VATICAN CITY, SEPT. 28, 2003 (Zenit.org).- John Paul II named 30 new cardinals, including seven officials in the Roman Curia, and announced they would get their red hats at a consistory Oct. 21.
The Pope also announced a 31st cardinal “in pectore” — close to his heart — whose name he is not yet making public.
Nineteen of the cardinals-to-be are archbishops of major episcopal sees. Four are priests whom the Pope is acknowledging for their service to the Church.
Looking better than he has in recent days, but speaking in a weak voice, John Paul II today read the list of future cardinals from the window of his library before praying the Angelus with pilgrims gathered in St. Peter’s Square.
Among the new cardinals, there are archbishops in the United States (1), Canada (1), Australia (1), Scotland (1), Mexico (1), India (1), Brazil (1), Guatemala (1), Spain (2), Nigeria (1), France (3), Sudan (1), Ghana (1), Croatia (1), Vietnam (1), Hungary (1), Japan (1) and Italy (6).
The four priests are from Switzerland, Belgium, Poland and the Czech Republic.
“All together, with the multiplicity of their services, they reflect the universality of the Church,” the Pope explained when making the announcement just weeks before the 25th anniversary of his pontificate.
“Let us entrust the newly elected to the Holy Virgin, invoking her maternal protection on them and their respective tasks in the vineyard of the Lord,” the Holy Father prayed when announcing the consistory, which will take place two days after the beatification of Mother Teresa of Calcutta.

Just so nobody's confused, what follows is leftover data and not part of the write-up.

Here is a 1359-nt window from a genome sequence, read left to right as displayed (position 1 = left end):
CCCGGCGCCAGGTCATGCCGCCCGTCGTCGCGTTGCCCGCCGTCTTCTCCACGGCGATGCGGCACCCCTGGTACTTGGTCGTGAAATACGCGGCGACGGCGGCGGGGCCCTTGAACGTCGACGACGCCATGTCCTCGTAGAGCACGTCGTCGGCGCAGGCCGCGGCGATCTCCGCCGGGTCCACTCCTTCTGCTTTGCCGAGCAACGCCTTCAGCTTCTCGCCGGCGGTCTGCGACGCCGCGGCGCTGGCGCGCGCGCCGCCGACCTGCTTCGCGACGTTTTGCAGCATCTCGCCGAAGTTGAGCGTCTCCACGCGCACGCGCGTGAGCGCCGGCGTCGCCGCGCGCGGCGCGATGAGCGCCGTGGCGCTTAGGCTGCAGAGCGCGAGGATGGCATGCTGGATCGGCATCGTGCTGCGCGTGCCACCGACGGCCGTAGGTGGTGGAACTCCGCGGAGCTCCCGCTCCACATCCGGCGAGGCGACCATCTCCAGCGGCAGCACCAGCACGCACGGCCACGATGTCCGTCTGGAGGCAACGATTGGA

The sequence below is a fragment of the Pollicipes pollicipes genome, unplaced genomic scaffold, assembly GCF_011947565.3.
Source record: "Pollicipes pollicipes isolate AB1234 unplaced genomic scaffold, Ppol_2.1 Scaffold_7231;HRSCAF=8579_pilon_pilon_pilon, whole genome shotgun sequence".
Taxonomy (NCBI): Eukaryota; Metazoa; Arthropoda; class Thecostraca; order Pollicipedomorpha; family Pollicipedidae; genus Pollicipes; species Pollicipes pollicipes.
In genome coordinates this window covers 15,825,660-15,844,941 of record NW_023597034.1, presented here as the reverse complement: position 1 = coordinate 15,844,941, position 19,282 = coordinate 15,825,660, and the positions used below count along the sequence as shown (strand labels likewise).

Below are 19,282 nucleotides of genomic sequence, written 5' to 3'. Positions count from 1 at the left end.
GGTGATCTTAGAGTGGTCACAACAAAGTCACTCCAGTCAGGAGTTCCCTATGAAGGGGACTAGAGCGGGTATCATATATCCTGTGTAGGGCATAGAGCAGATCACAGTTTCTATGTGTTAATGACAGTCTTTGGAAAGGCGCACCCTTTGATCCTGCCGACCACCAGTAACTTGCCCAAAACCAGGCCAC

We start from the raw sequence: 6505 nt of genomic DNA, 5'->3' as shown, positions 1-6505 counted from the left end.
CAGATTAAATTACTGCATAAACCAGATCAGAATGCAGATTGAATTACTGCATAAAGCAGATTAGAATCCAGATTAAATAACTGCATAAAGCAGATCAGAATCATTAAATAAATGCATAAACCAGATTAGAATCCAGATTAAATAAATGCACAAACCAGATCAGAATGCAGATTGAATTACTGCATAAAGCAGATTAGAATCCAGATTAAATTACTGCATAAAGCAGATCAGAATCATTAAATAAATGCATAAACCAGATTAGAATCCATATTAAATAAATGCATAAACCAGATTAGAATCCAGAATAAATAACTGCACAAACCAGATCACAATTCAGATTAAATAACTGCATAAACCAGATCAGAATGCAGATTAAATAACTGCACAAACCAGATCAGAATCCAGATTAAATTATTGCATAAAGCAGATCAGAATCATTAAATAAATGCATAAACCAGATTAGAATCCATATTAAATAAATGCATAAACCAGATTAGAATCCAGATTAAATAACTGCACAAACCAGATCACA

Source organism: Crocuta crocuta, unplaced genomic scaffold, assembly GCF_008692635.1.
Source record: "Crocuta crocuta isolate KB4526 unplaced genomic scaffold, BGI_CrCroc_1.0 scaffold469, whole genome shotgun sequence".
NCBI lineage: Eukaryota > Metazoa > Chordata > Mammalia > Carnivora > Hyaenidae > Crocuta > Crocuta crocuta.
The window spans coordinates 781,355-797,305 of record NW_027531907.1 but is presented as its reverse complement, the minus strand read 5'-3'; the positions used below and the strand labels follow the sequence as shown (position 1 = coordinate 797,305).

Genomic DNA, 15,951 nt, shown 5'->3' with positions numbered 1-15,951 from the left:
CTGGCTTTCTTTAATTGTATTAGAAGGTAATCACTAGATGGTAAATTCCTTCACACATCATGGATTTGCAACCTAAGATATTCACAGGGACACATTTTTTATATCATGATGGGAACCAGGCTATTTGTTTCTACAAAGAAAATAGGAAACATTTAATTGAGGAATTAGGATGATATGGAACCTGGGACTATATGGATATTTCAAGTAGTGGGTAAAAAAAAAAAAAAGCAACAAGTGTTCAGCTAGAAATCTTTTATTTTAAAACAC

The College of Cardinals currently has 164 members, including 109 who are under age 80 and thus eligible to vote in a conclave for a new pope.
With the consistory, the number of cardinals eligible to vote would surpass the current limit of 120. In preceding consistories, the Holy Father has already surpassed the limit.
The cardinals-to-be who work in the Roman Curia are:
— Archbishop Jean-Louis Tauran, Vatican secretary for relations with states (home country: France);
— Archbishop Renato Martino, president of the Pontifical Council for Justice and Peace (Italy);
— Archbishop Francesco Marchisano, president of the Pontifical Commission for the Cultural Goods of the Church (Italy);
— Archbishop Julián Herranz of the Prelature of the Opus Dei, president of the Pontifical Council for the Interpretation of Legislative Texts (Spain);
— Archbishop Javier Lozano Barragán, president of the Pontifical Council for Health Care Workers (Mexico);
— Archbishop Stephen Fumio Hamao, president of the Pontifical Council for Migrants and Travelers (Japan);
— Archbishop Attilio Nicora, president of the Administration of the Patrimony of the Holy See (Italy).
There are also 19 pastors of as many local Churches. Their names are:
— Archbishop Angelo Scola, patriarch of Venice, Italy;
— Archbishop Anthony Olubunmi Okogie of Lagos, Nigeria;
— Archbishop Bernard Panafieu of Marseilles, France;
— Archbishop Gabriel Zubeir Wako of Khartoum, Sudan;
— Archbishop Carlos Amigo Vallejo of Seville, Spain;
— Archbishop Justin Francis Rigali of Philadelphia, Pennsylvania;
— Archbishop Keith Michael Patrick O’Brien of St. Andrews and Edinburgh, Scotland;
— Archbishop Eusebio Oscar Scheid, of Sao Sebastian of Rio de Janeiro;
— Archbishop Ennio Antonelli of Florence, Italy;
— Archbishop Tarcisio Bertone of Genoa, Italy;
— Archbishop Peter Kodwo Appiah Turkson of Cape Coast, Ghana;
— Archbishop Telesphore Placidus Toppo of Ranchi, India;
— Archbishop George Pell of Sydney, Australia;
— Archbishop Josip Bozanic of Zagreb, Croatia;
— Archbishop Jean Baptiste Pham Minh Man of Ho Chi Minh City, Vietnam;
— Archbishop Rodolfo Quezada Toruño of Guatemala City;
— Archbishop Philippe Barbarin of Lyon, France;
— Archbishop Peter Erdö of Esztergom-Budapest, Hungary;
— Archbishop Marc Ouellet, of Quebec.
John Paul II also named cardinals four priests who have been outstanding in their service to the Church.
They are Swiss-born Dominican Father Georges Cottier, Papal Household theologian; Monsignor Gustaaf Joos, canon of the Diocese of Gand, Belgium; Jesuit Father Thomas Spidlik of the Czech Republic; and Father Stanislas Nagy, of the priests of the Sacred Heart of Jesus, of Poland.